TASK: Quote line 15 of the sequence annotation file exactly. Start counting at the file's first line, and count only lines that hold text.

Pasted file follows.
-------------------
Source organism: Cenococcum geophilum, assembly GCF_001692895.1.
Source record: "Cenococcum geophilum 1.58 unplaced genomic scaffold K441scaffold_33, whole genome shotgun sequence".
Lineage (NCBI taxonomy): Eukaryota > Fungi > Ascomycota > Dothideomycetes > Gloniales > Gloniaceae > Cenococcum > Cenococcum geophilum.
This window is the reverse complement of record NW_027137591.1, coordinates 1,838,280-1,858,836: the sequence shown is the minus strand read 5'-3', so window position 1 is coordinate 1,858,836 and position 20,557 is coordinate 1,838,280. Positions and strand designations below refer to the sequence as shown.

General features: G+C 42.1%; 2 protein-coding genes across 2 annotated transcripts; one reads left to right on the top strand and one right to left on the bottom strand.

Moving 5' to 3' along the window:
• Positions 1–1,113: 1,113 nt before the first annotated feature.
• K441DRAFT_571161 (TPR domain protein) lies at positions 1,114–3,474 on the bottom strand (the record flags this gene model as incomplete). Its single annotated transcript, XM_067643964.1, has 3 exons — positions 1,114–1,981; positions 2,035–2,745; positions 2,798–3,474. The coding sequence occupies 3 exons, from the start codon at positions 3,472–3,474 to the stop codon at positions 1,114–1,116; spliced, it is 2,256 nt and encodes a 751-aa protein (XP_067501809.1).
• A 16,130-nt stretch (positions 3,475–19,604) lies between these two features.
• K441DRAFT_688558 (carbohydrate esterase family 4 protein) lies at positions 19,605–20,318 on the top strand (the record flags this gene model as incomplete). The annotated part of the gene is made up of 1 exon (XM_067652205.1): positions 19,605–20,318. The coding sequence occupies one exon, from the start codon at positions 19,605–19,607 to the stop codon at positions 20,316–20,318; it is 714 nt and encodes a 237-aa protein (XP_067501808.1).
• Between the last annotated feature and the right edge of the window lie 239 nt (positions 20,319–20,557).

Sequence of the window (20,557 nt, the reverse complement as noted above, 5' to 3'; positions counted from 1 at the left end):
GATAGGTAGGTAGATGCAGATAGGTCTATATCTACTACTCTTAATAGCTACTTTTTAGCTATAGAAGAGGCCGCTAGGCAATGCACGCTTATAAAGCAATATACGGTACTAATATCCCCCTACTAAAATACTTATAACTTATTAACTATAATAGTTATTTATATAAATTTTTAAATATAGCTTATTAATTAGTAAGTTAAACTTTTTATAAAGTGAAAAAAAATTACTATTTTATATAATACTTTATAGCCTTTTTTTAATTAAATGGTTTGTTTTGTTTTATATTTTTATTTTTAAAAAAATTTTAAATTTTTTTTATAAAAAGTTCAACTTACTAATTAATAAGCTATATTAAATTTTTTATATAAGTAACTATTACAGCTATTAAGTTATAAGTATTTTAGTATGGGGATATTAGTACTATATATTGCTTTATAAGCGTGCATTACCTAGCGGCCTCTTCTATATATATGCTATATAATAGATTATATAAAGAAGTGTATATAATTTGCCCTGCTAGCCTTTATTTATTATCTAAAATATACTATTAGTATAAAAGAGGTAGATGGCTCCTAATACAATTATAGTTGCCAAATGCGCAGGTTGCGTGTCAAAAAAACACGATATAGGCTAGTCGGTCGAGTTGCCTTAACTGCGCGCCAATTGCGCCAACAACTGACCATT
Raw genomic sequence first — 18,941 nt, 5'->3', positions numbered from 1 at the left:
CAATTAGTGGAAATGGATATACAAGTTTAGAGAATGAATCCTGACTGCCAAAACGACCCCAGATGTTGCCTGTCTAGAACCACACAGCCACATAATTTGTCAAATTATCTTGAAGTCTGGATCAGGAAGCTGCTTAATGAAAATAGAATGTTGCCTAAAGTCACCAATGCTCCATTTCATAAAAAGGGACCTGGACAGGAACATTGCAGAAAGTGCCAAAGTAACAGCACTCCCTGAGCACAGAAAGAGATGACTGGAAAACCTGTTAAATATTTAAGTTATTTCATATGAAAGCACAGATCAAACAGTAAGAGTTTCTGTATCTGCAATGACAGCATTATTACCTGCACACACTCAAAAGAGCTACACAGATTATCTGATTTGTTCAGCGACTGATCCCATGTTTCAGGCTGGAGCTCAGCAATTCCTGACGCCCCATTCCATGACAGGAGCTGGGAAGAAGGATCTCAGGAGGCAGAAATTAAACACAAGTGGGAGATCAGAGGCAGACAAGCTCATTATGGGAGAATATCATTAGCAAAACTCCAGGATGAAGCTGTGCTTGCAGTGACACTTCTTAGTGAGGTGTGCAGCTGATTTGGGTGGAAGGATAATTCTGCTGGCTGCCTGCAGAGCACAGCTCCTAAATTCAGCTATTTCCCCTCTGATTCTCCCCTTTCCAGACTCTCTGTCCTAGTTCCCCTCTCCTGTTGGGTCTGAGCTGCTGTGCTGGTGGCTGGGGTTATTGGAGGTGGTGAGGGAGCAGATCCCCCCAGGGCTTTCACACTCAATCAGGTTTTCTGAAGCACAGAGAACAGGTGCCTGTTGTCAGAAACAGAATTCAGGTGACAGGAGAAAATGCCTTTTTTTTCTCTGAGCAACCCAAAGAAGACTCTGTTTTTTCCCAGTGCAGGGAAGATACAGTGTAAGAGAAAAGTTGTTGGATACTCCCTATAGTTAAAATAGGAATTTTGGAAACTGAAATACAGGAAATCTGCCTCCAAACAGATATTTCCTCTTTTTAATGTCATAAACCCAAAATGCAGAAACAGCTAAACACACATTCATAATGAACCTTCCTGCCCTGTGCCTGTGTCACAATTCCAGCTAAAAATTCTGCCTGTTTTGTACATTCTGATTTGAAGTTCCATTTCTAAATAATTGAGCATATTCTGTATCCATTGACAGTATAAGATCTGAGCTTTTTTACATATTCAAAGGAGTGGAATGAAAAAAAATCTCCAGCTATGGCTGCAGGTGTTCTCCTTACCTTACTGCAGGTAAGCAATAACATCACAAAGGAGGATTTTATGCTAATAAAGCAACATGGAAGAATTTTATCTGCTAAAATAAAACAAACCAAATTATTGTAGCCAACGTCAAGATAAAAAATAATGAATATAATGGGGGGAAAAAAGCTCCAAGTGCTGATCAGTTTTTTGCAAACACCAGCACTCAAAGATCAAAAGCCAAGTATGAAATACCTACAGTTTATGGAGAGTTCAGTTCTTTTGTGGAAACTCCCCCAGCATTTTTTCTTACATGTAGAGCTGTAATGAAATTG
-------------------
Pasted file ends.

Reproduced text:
CAATTAGTGGAAATGGATATACAAGTTTAGAGAATGAATCCTGACTGCCAAAACGACCCCAGATGTTGCCTGTCTAGAACCACACAGCCACATAATTTGTCAAATTATCTTGAAGTCTGGATCAGGAAGCTGCTTAATGAAAATAGAATGTTGCCTAAAGTCACCAATGCTCCATTTCATAAAAAGGGACCTGGACAGGAACATTGCAGAAAGTGCCAAAGTAACAGCACTCCCTGAGCACAGAAAGAGATGACTGGAAAACCTGTTAAATATTTAAGTTATTTCATATGAAAGCACAGATCAAACAGTAAGAGTTTCTGTATCTGCAATGACAGCATTATTACCTGCACACACTCAAAAGAGCTACACAGATTATCTGATTTGTTCAGCGACTGATCCCATGTTTCAGGCTGGAGCTCAGCAATTCCTGACGCCCCATTCCATGACAGGAGCTGGGAAGAAGGATCTCAGGAGGCAGAAATTAAACACAAGTGGGAGATCAGAGGCAGACAAGCTCATTATGGGAGAATATCATTAGCAAAACTCCAGGATGAAGCTGTGCTTGCAGTGACACTTCTTAGTGAGGTGTGCAGCTGATTTGGGTGGAAGGATAATTCTGCTGGCTGCCTGCAGAGCACAGCTCCTAAATTCAGCTATTTCCCCTCTGATTCTCCCCTTTCCAGACTCTCTGTCCTAGTTCCCCTCTCCTGTTGGGTCTGAGCTGCTGTGCTGGTGGCTGGGGTTATTGGAGGTGGTGAGGGAGCAGATCCCCCCAGGGCTTTCACACTCAATCAGGTTTTCTGAAGCACAGAGAACAGGTGCCTGTTGTCAGAAACAGAATTCAGGTGACAGGAGAAAATGCCTTTTTTTTCTCTGAGCAACCCAAAGAAGACTCTGTTTTTTCCCAGTGCAGGGAAGATACAGTGTAAGAGAAAAGTTGTTGGATACTCCCTATAGTTAAAATAGGAATTTTGGAAACTGAAATACAGGAAATCTGCCTCCAAACAGATATTTCCTCTTTTTAATGTCATAAACCCAAAATGCAGAAACAGCTAAACACACATTCATAATGAACCTTCCTGCCCTGTGCCTGTGTCACAATTCCAGCTAAAAATTCTGCCTGTTTTGTACATTCTGATTTGAAGTTCCATTTCTAAATAATTGAGCATATTCTGTATCCATTGACAGTATAAGATCTGAGCTTTTTTACATATTCAAAGGAGTGGAATGAAAAAAAATCTCCAGCTATGGCTGCAGGTGTTCTCCTTACCTTACTGCAGGTAAGCAATAACATCACAAAGGAGGATTTTATGCTAATAAAGCAACATGGAAGAATTTTATCTGCTAAAATAAAACAAACCAAATTATTGTAGCCAACGTCAAGATAAAAAATAATGAATATAATGGGGGGAAAAAAGCTCCAAGTGCTGATCAGTTTTTTGCAAACACCAGCACTCAAAGATCAAAAGCCAAGTATGAAATACCTACAGTTTATGGAGAGTTCAGTTCTTTTGTGGAAACTCCCCCAGCATTTTTTCTTACATGTAGAGCTGTAATGAAATTG